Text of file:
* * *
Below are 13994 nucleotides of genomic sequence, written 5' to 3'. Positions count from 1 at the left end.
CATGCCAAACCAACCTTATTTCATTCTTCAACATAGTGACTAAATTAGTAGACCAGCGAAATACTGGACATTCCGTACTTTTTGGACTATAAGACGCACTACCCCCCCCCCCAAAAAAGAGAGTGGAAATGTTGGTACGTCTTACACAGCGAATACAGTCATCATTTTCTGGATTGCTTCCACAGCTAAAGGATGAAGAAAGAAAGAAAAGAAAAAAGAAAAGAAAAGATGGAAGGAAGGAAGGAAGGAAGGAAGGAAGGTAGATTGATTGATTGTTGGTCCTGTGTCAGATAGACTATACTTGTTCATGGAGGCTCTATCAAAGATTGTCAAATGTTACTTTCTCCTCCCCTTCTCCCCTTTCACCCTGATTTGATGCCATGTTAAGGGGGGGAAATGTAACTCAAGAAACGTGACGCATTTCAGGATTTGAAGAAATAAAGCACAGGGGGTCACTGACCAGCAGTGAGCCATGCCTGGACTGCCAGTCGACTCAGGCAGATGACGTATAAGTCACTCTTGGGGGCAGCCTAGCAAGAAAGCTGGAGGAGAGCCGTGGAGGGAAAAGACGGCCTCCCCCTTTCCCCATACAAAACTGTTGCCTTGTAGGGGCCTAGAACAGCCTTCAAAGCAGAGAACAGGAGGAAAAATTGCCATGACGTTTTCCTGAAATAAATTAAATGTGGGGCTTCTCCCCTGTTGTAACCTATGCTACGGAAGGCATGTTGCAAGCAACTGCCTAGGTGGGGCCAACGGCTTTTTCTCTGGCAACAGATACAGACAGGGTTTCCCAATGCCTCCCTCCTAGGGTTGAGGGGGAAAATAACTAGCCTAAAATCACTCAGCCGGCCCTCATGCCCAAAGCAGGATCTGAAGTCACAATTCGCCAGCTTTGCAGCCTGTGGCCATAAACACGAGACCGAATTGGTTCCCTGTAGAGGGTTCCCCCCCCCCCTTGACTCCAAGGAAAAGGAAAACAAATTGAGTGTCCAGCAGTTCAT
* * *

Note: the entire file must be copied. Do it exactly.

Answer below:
Below are 13994 nucleotides of genomic sequence, written 5' to 3'. Positions count from 1 at the left end.
CATGCCAAACCAACCTTATTTCATTCTTCAACATAGTGACTAAATTAGTAGACCAGCGAAATACTGGACATTCCGTACTTTTTGGACTATAAGACGCACTACCCCCCCCCCCAAAAAAGAGAGTGGAAATGTTGGTACGTCTTACACAGCGAATACAGTCATCATTTTCTGGATTGCTTCCACAGCTAAAGGATGAAGAAAGAAAGAAAAGAAAAAAGAAAAGAAAAGATGGAAGGAAGGAAGGAAGGAAGGAAGGAAGGTAGATTGATTGATTGTTGGTCCTGTGTCAGATAGACTATACTTGTTCATGGAGGCTCTATCAAAGATTGTCAAATGTTACTTTCTCCTCCCCTTCTCCCCTTTCACCCTGATTTGATGCCATGTTAAGGGGGGGAAATGTAACTCAAGAAACGTGACGCATTTCAGGATTTGAAGAAATAAAGCACAGGGGGTCACTGACCAGCAGTGAGCCATGCCTGGACTGCCAGTCGACTCAGGCAGATGACGTATAAGTCACTCTTGGGGGCAGCCTAGCAAGAAAGCTGGAGGAGAGCCGTGGAGGGAAAAGACGGCCTCCCCCTTTCCCCATACAAAACTGTTGCCTTGTAGGGGCCTAGAACAGCCTTCAAAGCAGAGAACAGGAGGAAAAATTGCCATGACGTTTTCCTGAAATAAATTAAATGTGGGGCTTCTCCCCTGTTGTAACCTATGCTACGGAAGGCATGTTGCAAGCAACTGCCTAGGTGGGGCCAACGGCTTTTTCTCTGGCAACAGATACAGACAGGGTTTCCCAATGCCTCCCTCCTAGGGTTGAGGGGGAAAATAACTAGCCTAAAATCACTCAGCCGGCCCTCATGCCCAAAGCAGGATCTGAAGTCACAATTCGCCAGCTTTGCAGCCTGTGGCCATAAACACGAGACCGAATTGGTTCCCTGTAGAGGGTTCCCCCCCCCCCTTGACTCCAAGGAAAAGGAAAACAAATTGAGTGTCCAGCAGTTCAT